Back-to-back waves of snow dumped over 11 inches of snow on Seattle this weekend, breaking the city’s February snowfall record. The city is bracing for two more snow events, the first arriving Monday.
The weekend snow blitz resulted in hundreds of closed schools and businesses Monday, including the Seattle Public School District. Travel was also heavily disrupted, on land and in the air. Hundreds of flights were canceled Sunday.
Power outages peaked around 150,000 customers in the Puget Sound, according to local media reports. But as of Monday morning, much of that power had been restored.
The weekend storminess officially dropped 11.4 inches of snow on the city, pushing its February total to 14.1 inches, an inch ahead of the previous record of 13.1 inches set in 1949.
The first wave, which came through Friday and Saturday, unloaded 7.9 inches. It marked Seattle’s biggest snowstorm since February 1990, when 9.8 inches fell in one event.
Then came round two late Sunday, when snow pasted the city again. By the time it was done, an additional 3.5 inches was recorded. The three-day total of 11.4 inches ranked 15th most on record in Seattle since 1945.
The weekend double whammy followed 2.7 inches that fell Feb. 3 and 4. Before these three events in the span of a week, Seattle had been snowless this winter. But the season flipped suddenly from lackluster to extreme. February’s snowfall is approaching 10 times the average of just 1.7 inches.
As if the Seattle area needs more snow and cold weather, another storm system is bearing down on the region.
The city is under a winter weather advisory late Monday morning into the evening. Precipitation is expected to start as snow, with about one to two inches falling. But then the forecast becomes tricky.
“On a difficulty scale of 1 to 10, this afternoon and evening’s forecast remains near a 10,” the National Weather Service office serving Seattle said.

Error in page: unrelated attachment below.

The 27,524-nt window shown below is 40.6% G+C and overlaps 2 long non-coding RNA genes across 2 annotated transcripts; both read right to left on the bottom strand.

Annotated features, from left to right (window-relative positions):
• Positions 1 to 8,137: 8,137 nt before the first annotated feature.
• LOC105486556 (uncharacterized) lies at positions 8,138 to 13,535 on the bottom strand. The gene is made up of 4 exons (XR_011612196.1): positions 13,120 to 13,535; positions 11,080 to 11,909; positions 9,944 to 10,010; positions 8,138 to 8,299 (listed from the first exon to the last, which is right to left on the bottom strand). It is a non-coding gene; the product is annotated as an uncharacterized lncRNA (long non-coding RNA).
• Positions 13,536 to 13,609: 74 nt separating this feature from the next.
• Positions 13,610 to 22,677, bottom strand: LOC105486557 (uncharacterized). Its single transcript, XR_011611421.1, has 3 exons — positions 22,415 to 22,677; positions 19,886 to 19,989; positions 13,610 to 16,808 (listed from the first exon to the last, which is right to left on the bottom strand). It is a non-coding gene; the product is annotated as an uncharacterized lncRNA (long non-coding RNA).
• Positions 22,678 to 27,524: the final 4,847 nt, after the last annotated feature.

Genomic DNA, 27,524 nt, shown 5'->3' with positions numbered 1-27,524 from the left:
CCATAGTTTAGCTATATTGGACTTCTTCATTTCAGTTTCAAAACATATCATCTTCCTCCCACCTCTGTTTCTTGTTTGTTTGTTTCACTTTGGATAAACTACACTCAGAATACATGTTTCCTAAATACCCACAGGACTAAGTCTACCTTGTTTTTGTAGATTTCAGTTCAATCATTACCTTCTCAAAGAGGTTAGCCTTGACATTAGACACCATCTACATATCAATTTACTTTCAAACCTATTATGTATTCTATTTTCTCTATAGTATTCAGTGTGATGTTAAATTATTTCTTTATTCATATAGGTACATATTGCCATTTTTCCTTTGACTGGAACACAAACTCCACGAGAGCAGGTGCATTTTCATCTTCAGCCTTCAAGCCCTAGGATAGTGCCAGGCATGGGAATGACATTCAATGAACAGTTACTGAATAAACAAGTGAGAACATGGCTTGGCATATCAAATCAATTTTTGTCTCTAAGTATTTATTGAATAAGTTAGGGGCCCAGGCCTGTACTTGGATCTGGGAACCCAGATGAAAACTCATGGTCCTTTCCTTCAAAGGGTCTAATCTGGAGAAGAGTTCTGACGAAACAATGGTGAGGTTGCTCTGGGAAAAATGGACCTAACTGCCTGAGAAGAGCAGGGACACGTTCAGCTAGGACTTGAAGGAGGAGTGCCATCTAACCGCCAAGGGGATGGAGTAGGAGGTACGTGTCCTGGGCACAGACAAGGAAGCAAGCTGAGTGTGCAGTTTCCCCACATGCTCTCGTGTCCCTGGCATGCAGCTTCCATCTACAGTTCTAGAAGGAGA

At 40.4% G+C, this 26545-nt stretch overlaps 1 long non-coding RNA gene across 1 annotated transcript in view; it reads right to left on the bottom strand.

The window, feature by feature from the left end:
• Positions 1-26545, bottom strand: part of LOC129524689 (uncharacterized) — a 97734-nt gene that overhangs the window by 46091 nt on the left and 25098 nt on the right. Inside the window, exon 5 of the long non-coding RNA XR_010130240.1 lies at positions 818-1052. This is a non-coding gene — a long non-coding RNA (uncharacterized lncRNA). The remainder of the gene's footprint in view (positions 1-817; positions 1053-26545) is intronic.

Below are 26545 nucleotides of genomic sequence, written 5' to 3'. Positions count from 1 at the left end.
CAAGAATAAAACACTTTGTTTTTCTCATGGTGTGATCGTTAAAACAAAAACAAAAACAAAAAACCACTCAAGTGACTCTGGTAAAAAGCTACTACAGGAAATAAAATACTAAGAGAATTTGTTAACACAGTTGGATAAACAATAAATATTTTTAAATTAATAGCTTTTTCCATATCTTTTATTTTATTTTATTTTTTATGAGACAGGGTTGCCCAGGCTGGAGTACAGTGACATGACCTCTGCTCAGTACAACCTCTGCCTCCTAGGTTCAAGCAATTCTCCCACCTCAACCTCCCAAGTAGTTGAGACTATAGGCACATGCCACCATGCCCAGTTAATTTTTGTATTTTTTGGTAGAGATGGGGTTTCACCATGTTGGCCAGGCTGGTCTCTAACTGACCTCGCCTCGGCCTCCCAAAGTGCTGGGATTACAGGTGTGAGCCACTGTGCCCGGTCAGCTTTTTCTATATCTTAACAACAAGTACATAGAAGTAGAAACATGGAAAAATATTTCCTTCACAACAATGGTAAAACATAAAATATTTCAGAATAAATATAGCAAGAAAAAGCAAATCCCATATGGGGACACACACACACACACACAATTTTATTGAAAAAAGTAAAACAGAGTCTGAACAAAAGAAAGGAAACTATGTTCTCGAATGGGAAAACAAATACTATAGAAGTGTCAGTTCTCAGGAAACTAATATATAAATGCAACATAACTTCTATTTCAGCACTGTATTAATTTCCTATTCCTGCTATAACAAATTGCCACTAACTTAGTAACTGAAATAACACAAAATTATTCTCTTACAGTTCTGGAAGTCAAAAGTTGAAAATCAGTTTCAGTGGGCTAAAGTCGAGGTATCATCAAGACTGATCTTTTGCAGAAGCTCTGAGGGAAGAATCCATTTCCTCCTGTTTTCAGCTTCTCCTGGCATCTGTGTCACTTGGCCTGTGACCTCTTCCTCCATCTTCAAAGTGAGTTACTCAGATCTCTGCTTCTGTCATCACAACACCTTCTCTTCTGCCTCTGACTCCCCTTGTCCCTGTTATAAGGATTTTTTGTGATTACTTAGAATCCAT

The forecasting challenge stems from a storm track a bit farther west than earlier ones. This should allow slightly warmer air to work into the area. As such, the snow is expected to turn to rain Monday night, limiting totals.
But then more may be on the way. Weather models suggest another storm system will approach the region around Thursday night on a similar track to the ones that have already dispensed plentiful cold and snow.
While the specifics of the forecast remain uncertain, more snow and cold seem like a reasonable expectation given what this weather regime has already delivered.
Beyond that, there is some indication that the cold and snowy pattern may relax and shift a bit.
It can’t last forever, right?!
This winter’s snow and cold in perspective
The 14.1-inch winter snow total so far is the highest since 2008-2009, when 23.3 inches fell over the entire winter. It’s also presently the 33rd snowiest winter on record back to 1895 and the 16th snowiest on record at Seattle-Tacoma Airport, where records have been kept since 1945.
This February marks the eighth snowiest month on record at the airport and the 16th snowiest month in the entire Seattle record, which also includes amounts measured at the Seattle City Office from 1894 to 1944.
Seattle’s all-time snowiest February, when you include the previous observing location, came in 1916, when 35.4 inches fell. The snowiest month at the airport was January 1950, when 57.2 inches of snow was measured.
In addition to all the snow, temperatures are now running about 10 degrees below normal for the month. The city hasn’t made it above the 30s in over a week.
Cold is set to continue into the foreseeable future. While temperatures may surpass 40 degrees later this week, the average high is 50 degrees and slowly rising with the approach of spring.